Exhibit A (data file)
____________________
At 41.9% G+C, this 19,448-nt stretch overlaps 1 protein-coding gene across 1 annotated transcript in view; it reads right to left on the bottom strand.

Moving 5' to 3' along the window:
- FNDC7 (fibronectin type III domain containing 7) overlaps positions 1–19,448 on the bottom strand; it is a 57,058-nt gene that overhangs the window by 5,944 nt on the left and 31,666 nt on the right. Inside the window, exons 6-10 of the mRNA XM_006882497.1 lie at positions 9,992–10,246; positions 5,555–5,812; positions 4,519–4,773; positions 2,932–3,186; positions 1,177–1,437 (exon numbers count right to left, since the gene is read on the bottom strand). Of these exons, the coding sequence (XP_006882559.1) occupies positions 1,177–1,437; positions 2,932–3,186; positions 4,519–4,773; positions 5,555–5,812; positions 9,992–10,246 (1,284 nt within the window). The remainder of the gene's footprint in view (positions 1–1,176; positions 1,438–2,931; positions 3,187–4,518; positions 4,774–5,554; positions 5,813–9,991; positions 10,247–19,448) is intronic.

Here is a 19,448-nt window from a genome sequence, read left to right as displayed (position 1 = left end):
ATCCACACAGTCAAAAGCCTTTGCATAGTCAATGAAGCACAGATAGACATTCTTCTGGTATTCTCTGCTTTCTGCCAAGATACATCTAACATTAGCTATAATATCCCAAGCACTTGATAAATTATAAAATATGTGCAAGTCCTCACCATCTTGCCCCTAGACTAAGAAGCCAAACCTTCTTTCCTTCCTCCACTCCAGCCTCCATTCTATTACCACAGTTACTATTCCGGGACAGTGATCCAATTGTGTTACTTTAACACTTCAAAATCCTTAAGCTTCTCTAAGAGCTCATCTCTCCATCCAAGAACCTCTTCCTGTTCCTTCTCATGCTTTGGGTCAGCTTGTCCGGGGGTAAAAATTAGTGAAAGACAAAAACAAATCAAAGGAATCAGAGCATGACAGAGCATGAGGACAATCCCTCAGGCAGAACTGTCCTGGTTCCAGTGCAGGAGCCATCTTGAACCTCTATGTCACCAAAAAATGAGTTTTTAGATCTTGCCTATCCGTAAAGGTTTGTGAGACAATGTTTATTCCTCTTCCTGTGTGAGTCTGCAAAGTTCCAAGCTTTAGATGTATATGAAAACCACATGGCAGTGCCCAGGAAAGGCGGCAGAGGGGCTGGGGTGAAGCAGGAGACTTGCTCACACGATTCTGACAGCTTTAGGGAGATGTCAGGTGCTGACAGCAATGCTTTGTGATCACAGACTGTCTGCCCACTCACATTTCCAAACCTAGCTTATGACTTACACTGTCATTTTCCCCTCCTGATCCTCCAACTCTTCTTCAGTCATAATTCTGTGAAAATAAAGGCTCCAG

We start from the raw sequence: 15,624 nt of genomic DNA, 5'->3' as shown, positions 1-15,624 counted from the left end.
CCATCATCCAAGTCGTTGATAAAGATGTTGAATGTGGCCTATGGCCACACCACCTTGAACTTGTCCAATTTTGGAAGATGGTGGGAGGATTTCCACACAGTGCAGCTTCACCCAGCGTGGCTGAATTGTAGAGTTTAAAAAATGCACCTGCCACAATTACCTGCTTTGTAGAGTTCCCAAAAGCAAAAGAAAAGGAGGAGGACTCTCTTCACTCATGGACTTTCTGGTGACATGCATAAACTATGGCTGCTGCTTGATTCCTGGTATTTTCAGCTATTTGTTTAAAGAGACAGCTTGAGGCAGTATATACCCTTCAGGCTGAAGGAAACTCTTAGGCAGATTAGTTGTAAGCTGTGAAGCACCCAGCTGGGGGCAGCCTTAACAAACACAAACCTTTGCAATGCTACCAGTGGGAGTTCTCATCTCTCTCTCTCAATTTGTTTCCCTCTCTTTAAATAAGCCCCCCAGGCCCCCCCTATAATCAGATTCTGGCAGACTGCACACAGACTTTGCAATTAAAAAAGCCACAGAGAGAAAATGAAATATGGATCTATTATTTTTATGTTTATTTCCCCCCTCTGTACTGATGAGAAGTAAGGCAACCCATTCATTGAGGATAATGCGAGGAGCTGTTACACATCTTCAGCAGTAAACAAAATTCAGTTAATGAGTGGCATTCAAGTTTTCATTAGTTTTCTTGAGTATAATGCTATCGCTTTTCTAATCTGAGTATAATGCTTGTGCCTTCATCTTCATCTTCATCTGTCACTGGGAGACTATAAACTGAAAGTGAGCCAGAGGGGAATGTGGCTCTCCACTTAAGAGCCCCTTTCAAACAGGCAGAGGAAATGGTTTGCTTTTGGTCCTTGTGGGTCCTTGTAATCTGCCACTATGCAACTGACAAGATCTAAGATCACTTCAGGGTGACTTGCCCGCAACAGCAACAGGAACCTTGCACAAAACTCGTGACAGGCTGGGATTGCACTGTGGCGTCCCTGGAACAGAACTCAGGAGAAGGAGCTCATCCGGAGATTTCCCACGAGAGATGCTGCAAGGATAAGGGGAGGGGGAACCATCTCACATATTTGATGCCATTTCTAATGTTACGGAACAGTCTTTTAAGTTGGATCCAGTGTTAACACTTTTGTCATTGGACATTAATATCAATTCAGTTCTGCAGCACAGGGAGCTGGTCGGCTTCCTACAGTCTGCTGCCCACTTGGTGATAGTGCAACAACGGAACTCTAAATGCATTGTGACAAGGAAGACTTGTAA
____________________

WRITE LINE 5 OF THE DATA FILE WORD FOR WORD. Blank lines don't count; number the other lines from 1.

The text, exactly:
ATCCACACAGTCAAAAGCCTTTGCATAGTCAATGAAGCACAGATAGACATTCTTCTGGTATTCTCTGCTTTCTGCCAAGATACATCTAACATTAGCTATAATATCCCAAGCACTTGATAAATTATAAAATATGTGCAAGTCCTCACCATCTTGCCCCTAGACTAAGAAGCCAAACCTTCTTTCCTTCCTCCACTCCAGCCTCCATTCTATTACCACAGTTACTATTCCGGGACAGTGATCCAATTGTGTTACTTTAACACTTCAAAATCCTTAAGCTTCTCTAAGAGCTCATCTCTCCATCCAAGAACCTCTTCCTGTTCCTTCTCATGCTTTGGGTCAGCTTGTCCGGGGGTAAAAATTAGTGAAAGACAAAAACAAATCAAAGGAATCAGAGCATGACAGAGCATGAGGACAATCCCTCAGGCAGAACTGTCCTGGTTCCAGTGCAGGAGCCATCTTGAACCTCTATGTCACCAAAAAATGAGTTTTTAGATCTTGCCTATCCGTAAAGGTTTGTGAGACAATGTTTATTCCTCTTCCTGTGTGAGTCTGCAAAGTTCCAAGCTTTAGATGTATATGAAAACCACATGGCAGTGCCCAGGAAAGGCGGCAGAGGGGCTGGGGTGAAGCAGGAGACTTGCTCACACGATTCTGACAGCTTTAGGGAGATGTCAGGTGCTGACAGCAATGCTTTGTGATCACAGACTGTCTGCCCACTCACATTTCCAAACCTAGCTTATGACTTACACTGTCATTTTCCCCTCCTGATCCTCCAACTCTTCTTCAGTCATAATTCTGTGAAAATAAAGGCTCCAG